• Kyodo


The Osaka Prefectural Government wants to tear down its 80-year-old main building because it was deemed unlikely to withstand a severe earthquake, it was learned Thursday.

Experts say the building, located in Chuo Ward, could collapse in the event of an earthquake of upper 6 or a 7 on the Japanese intensity scale to 7.

According to sources, the office will be rebuilt on an adjacent plot owned by the prefecture. It will be paid for under the public finance initiative format, under which the private sector designs, builds, maintains and operates the facility, while the government monitors the services provided.

This will be the first time the PFI method is used in the construction of a prefectural office.

If the plan is approved by the prefectural assembly, which convenes in September, Osaka will begin screening prospective bidders and begin construction within a few years, according to the sources.

In 1989, the prefecture drew up a plan to build a new 43-story building at a cost of about 110 billion yen to house its administrative sections. That plan was shelved because of budget constraints.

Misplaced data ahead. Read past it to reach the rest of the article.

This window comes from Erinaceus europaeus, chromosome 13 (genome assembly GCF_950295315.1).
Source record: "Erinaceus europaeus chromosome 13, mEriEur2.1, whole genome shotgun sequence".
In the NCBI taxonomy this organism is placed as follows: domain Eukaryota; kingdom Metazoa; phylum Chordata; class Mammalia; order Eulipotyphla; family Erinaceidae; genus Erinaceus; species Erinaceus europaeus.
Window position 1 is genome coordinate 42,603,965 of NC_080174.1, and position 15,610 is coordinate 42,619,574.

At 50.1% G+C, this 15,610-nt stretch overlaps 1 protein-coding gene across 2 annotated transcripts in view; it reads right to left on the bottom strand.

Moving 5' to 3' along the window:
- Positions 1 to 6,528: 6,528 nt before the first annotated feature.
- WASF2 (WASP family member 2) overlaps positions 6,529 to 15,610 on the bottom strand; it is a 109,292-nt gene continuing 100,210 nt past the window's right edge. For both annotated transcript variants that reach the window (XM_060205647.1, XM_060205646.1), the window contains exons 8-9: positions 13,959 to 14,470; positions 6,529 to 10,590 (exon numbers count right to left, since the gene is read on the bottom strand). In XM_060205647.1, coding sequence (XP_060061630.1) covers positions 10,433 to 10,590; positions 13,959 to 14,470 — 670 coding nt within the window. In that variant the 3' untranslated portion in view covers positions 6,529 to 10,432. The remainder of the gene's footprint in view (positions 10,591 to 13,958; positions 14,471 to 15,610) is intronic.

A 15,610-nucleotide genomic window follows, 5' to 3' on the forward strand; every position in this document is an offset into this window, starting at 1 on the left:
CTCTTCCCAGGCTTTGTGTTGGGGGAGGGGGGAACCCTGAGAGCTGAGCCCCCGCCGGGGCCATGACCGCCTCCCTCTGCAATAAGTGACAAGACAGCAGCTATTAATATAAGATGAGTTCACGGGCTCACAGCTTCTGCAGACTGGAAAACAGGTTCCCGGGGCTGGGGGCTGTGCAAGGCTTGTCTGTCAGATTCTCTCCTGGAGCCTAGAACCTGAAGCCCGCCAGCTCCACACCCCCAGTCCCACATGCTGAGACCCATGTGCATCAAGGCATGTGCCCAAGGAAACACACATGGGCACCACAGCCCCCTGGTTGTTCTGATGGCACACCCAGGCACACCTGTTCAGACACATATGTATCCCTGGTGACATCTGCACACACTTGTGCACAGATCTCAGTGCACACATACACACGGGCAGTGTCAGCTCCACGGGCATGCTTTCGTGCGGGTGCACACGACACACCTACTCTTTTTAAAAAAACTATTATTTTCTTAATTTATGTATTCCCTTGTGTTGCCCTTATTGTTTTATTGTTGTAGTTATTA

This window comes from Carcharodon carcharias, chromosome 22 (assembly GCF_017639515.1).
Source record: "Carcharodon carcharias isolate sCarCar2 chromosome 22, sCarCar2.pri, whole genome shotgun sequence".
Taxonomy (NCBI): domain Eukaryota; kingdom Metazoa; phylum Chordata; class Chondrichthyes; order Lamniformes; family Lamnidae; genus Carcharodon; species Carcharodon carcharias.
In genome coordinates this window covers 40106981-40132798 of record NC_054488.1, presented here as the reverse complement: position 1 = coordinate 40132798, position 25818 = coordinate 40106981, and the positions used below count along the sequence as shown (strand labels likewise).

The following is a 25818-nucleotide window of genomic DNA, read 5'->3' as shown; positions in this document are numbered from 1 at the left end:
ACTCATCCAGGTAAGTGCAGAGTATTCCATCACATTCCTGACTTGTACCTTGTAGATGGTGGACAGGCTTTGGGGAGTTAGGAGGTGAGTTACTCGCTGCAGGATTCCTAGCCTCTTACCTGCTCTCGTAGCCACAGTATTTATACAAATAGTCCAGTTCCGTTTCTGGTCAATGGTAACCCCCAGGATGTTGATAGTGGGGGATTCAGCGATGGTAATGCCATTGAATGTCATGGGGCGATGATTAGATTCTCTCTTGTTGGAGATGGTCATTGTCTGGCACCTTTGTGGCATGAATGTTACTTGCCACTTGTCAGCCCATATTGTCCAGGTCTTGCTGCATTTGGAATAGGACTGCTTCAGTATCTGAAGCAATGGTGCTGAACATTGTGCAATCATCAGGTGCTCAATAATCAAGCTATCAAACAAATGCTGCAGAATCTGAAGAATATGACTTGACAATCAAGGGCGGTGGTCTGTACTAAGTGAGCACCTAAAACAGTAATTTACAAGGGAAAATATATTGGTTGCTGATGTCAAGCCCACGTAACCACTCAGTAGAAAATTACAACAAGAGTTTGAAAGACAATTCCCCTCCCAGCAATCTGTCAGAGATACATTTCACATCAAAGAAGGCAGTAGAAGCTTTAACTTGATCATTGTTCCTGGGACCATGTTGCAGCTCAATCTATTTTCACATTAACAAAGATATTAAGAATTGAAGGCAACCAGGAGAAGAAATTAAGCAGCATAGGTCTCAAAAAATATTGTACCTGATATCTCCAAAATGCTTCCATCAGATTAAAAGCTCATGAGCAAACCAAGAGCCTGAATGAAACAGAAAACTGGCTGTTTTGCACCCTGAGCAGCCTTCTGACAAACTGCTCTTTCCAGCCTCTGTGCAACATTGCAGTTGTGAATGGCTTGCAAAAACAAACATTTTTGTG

While the latest proposal is for a much smaller building, some assembly members may oppose the idea and demand that the prefecture make do with less costly repairs to the existing structure, the sources said.

In 2001, the prefecture estimated the cost of a new, smaller building constructed under the PFI format at about 58.5 billion yen. This figure is likely to be the starting point for discussions on how big the new building should be.

The prefecture made its decision after determining that it would cost at least 6 billion yen to bring the older building up to modern earthquake standards.

It is already spending several billion yen per year in maintenance, in addition to some 750 million yen to rent seven facilities nearby. This led officials to conclude the cost of a new building is not unreasonable, the sources said.

“Even if we made repairs, the building would still have to be rebuilt in some 20 or 30 years’ time, and I think we can gain the understanding of prefectural residents (for a new building),” one senior prefectural official said.

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